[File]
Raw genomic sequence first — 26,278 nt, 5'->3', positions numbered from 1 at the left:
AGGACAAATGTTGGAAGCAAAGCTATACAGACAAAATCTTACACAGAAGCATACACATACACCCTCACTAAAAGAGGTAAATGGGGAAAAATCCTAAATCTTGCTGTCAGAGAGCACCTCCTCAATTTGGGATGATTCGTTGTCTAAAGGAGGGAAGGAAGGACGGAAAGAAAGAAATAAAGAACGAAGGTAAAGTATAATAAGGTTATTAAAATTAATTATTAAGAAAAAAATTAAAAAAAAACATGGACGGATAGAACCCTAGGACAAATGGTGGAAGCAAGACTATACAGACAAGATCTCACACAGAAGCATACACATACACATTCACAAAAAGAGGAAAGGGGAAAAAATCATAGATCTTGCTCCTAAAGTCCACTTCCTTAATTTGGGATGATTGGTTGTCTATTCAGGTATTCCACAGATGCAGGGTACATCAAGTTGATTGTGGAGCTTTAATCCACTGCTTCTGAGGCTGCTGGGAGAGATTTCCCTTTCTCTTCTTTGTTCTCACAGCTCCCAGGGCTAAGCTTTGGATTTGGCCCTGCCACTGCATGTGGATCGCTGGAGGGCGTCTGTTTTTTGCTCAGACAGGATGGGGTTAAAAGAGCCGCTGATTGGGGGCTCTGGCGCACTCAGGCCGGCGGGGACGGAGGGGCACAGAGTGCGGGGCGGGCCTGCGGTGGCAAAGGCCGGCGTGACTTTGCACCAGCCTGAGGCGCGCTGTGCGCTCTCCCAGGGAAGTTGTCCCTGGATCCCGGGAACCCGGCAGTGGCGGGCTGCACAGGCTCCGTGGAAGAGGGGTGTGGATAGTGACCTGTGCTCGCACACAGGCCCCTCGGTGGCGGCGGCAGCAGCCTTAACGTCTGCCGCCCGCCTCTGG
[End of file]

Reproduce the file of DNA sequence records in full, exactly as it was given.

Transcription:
Raw genomic sequence first — 26,278 nt, 5'->3', positions numbered from 1 at the left:
AGGACAAATGTTGGAAGCAAAGCTATACAGACAAAATCTTACACAGAAGCATACACATACACCCTCACTAAAAGAGGTAAATGGGGAAAAATCCTAAATCTTGCTGTCAGAGAGCACCTCCTCAATTTGGGATGATTCGTTGTCTAAAGGAGGGAAGGAAGGACGGAAAGAAAGAAATAAAGAACGAAGGTAAAGTATAATAAGGTTATTAAAATTAATTATTAAGAAAAAAATTAAAAAAAAACATGGACGGATAGAACCCTAGGACAAATGGTGGAAGCAAGACTATACAGACAAGATCTCACACAGAAGCATACACATACACATTCACAAAAAGAGGAAAGGGGAAAAAATCATAGATCTTGCTCCTAAAGTCCACTTCCTTAATTTGGGATGATTGGTTGTCTATTCAGGTATTCCACAGATGCAGGGTACATCAAGTTGATTGTGGAGCTTTAATCCACTGCTTCTGAGGCTGCTGGGAGAGATTTCCCTTTCTCTTCTTTGTTCTCACAGCTCCCAGGGCTAAGCTTTGGATTTGGCCCTGCCACTGCATGTGGATCGCTGGAGGGCGTCTGTTTTTTGCTCAGACAGGATGGGGTTAAAAGAGCCGCTGATTGGGGGCTCTGGCGCACTCAGGCCGGCGGGGACGGAGGGGCACAGAGTGCGGGGCGGGCCTGCGGTGGCAAAGGCCGGCGTGACTTTGCACCAGCCTGAGGCGCGCTGTGCGCTCTCCCAGGGAAGTTGTCCCTGGATCCCGGGAACCCGGCAGTGGCGGGCTGCACAGGCTCCGTGGAAGAGGGGTGTGGATAGTGACCTGTGCTCGCACACAGGCCCCTCGGTGGCGGCGGCAGCAGCCTTAACGTCTGCCGCCCGCCTCTGG